What’s the Meetings Industry’s Biggest Challenge?

We asked, you answered. Respondents to our annual Meetings Market Survey told us what they considered to be the most pressing challenges.

When it comes to Convene’s Annual Meetings Market Survey results, words can speak louder than numbers. Each year, we get a sense for the big-picture direction of the meetings industry as we pore over your individual answers to open-ended questions like this one: What’s the number-one challenge facing the meetings industry?  

In last year’s survey, rising costs were the most commonly cited challenge — “F&B, taxes, and service charges are getting insane” was one response — but concerns about political upheaval and security were also on the rise. Planners additionally mentioned housing, perceptions of the business events industry, and the need for education focused on business strategy and leadership for meeting professionals among top challenges.

We’ll share more comments from the survey below, but first want to ask you to participate in the 2017 Meetings Market Survey. You’ll have the opportunity to contribute your experience and point of view, and you’ll be entered into a random drawing to win a $250 American Express gift card as a thank you. We’ll publish the results in the March 2018 issue of Convene.

Now, on to what survey respondents had to say about the biggest challenges to the meetings industry in last year’s survey, listed in alphabetical order:

  Airbnb and other housing sites 

  Airline industry raising prices

•  AV costs

•  Attracting a younger crowd to the events

•  Budgets 

•  Companies that want more for less

•  Cost containment

•  Costs; attendees travel budgets cut

•  Creative meetings and seminars methods

•  Demonstrating and proving to attendees that the money they are spending to attend a convention is worth the return.

•  Economic uncertainty and possible political upheaval

•  F&B expenses keep going up and hotels are looking at everything as a revenue opportunity, such as charging for lecterns, charging to store luggage, and charging mandatory resort fees that have no value to a meeting guest.

•  F&B taxes and service charges are getting insane.

• Fighting for time and attention

•  Finding somebody who is in the business of having meetings. Hotels are in the business of selling rooms, catering is selling food, airlines are selling seats. Who exactly is in the meetings industry? 

•  Finding dates and space

•  Finding new ways to attract attendees. Keeping them interested in coming back year after year and not making it boring, but also not making it so different that the ones that like the way it was are turned off. It’s a fine line to walk.

•  Flexible budgets

•  Government oversight. The more laws that are passed regarding travel, tourism, and meetings that aren’t suitable to our industry means we’re worse off.

•  Growth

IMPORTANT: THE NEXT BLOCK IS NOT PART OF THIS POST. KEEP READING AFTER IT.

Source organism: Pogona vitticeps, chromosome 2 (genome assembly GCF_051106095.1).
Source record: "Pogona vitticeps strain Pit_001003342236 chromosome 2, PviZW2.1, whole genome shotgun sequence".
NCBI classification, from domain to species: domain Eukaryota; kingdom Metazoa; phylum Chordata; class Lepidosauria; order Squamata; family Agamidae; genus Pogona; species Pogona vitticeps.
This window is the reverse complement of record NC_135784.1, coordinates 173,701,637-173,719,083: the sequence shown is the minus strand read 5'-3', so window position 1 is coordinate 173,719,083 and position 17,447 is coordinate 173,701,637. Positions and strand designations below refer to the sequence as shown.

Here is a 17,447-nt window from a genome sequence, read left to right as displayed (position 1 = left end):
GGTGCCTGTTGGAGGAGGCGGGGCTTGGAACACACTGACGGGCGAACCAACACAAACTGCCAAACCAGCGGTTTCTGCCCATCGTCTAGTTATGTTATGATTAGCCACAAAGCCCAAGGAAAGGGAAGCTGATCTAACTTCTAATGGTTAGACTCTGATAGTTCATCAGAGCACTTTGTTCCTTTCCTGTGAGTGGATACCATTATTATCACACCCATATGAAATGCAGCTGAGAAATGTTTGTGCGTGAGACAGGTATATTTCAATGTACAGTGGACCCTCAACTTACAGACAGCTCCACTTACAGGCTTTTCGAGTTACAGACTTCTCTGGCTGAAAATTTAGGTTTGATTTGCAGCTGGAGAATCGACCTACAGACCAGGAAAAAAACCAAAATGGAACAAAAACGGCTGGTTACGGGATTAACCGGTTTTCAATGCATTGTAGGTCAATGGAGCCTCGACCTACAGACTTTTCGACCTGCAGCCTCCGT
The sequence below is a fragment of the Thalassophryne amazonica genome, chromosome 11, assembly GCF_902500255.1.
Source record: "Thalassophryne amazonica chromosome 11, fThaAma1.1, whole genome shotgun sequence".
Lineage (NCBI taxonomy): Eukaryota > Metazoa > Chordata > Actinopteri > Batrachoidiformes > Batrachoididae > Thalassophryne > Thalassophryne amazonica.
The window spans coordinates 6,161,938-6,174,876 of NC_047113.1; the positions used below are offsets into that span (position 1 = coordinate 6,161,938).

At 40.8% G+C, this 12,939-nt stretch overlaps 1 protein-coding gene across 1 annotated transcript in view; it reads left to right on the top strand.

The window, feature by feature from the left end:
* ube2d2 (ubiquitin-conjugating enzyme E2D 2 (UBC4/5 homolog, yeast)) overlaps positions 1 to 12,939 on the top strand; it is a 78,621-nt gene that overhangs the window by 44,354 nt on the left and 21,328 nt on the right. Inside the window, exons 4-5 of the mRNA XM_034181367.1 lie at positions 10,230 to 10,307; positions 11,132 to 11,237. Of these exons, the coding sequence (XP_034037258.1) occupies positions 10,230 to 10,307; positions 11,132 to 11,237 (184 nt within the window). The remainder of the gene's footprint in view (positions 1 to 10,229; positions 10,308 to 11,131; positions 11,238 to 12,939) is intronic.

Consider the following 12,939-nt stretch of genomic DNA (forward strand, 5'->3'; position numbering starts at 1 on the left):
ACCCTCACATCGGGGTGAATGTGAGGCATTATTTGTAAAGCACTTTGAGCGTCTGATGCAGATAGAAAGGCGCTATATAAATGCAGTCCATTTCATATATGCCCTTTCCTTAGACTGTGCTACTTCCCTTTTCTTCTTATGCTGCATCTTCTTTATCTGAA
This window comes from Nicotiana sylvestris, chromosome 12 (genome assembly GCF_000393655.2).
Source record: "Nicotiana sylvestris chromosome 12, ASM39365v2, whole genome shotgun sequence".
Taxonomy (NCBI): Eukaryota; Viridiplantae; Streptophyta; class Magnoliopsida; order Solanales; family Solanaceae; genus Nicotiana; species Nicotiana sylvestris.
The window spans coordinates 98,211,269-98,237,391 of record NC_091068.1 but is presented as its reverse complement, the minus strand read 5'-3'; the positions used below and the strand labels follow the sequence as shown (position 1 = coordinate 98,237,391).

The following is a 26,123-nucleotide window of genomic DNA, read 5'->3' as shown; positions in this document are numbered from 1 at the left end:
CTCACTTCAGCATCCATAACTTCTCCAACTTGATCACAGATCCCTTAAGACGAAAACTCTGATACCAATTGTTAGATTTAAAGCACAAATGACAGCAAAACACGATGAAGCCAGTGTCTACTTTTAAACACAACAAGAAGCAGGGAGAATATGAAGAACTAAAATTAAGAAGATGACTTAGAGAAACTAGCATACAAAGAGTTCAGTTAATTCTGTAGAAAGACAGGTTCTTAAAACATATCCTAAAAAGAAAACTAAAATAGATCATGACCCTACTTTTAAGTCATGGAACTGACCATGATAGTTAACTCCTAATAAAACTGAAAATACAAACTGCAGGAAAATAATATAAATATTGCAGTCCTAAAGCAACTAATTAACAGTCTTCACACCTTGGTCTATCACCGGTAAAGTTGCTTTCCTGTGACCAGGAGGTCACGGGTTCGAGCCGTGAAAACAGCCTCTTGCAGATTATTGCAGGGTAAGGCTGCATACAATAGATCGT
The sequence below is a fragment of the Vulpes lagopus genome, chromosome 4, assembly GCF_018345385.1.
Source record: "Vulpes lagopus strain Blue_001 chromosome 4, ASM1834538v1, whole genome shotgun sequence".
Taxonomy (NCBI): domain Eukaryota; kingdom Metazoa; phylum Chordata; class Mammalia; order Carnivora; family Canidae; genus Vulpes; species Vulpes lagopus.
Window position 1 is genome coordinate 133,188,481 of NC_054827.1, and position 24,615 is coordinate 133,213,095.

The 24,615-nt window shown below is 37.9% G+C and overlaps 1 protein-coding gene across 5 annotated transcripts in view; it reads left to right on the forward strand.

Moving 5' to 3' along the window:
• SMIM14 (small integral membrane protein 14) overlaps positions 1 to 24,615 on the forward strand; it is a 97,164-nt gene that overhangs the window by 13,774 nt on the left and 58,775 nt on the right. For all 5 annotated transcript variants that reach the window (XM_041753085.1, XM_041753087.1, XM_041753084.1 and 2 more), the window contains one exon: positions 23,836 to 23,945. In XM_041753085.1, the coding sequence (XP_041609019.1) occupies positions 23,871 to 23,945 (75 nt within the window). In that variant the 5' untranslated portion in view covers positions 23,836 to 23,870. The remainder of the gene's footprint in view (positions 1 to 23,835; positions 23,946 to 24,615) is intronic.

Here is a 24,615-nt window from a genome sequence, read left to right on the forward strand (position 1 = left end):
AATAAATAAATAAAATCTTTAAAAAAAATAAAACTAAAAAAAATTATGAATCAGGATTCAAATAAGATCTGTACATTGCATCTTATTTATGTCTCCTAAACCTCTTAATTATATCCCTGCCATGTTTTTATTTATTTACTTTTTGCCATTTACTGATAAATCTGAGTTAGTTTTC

•  Growing too fast for the average association to implement suggested changes.

•  High demand for innovation technologies without any budget increase

•  Hotel costs

•  Housing (managing a housing block, attendees booking outside the block, slippage at the last minute, etc.)

•  Housing pirates; keeping rates affordable in top-tier cities

•  Implementing format changes that we know would improve learning and retention. Too many groups (boards) are still wanting the same old lecture and PowerPoint formats with very little interaction.

• Increased costs

• Increasing hotel room rates and lack of customer service from suppliers. The model seems to be focused on revenue generation, however, what seems like a small meeting or low-revenue generator could be a small piece to a larger puzzle. 

• Knowledgeable clients

•  Lack of influence in the strategic planning of meetings, which results in a lack of buy-in.

•  Lean staffing in recent years has led to poor-performing “meeting planners.”

•  Meeting cross-generational attendee expectations

•  More governmental regulations; i.e., FSLA

•  New technology means more virtual meetings.

•  Not enough education specific to corporate leaders in the industry. There needs to be more leadership skills instead of just planning skills. 

•  Pay for the work that meeting planners do. Those not directly involved typically don’t have any idea what goes into making an event happen seamlessly.

•  People want personalized experiences, and they’re willing to get it from nontraditional sources (i.e. not meetings).

• Perception of what planners do from those outside the meetings industry

• Trying to prove the worth of meeting planners

• Proving the value and impact of the industry and those who work in it; elevating the role of professionals in our industry from the “party planner” stereotype to a true business professional.

•  Rising costs due to rising wages and negative impacts of labor regulations

•  Rising costs for AV, food, and sleeping-room rates

•  Security

•  Technology — particularly new technology — costs a lot of extra money. The prices keep rising and there are a lot of inexperienced people handling this market.

•  The infrastructure to support the technologies being introduced is lacking.

•  The perception of travel safety/security

•  The seller’s market in the hotel industry

•  The threat of global terrorism

•  Too many underestimate the value of planning ahead, setting goals and objectives, and measuring success.

•  Using technology appropriately

•  Venue demand

•  Webinars provide credits without having to travel to and physically be engaged in trainings and meetings all to save money. What about networking, people?

Convene Editors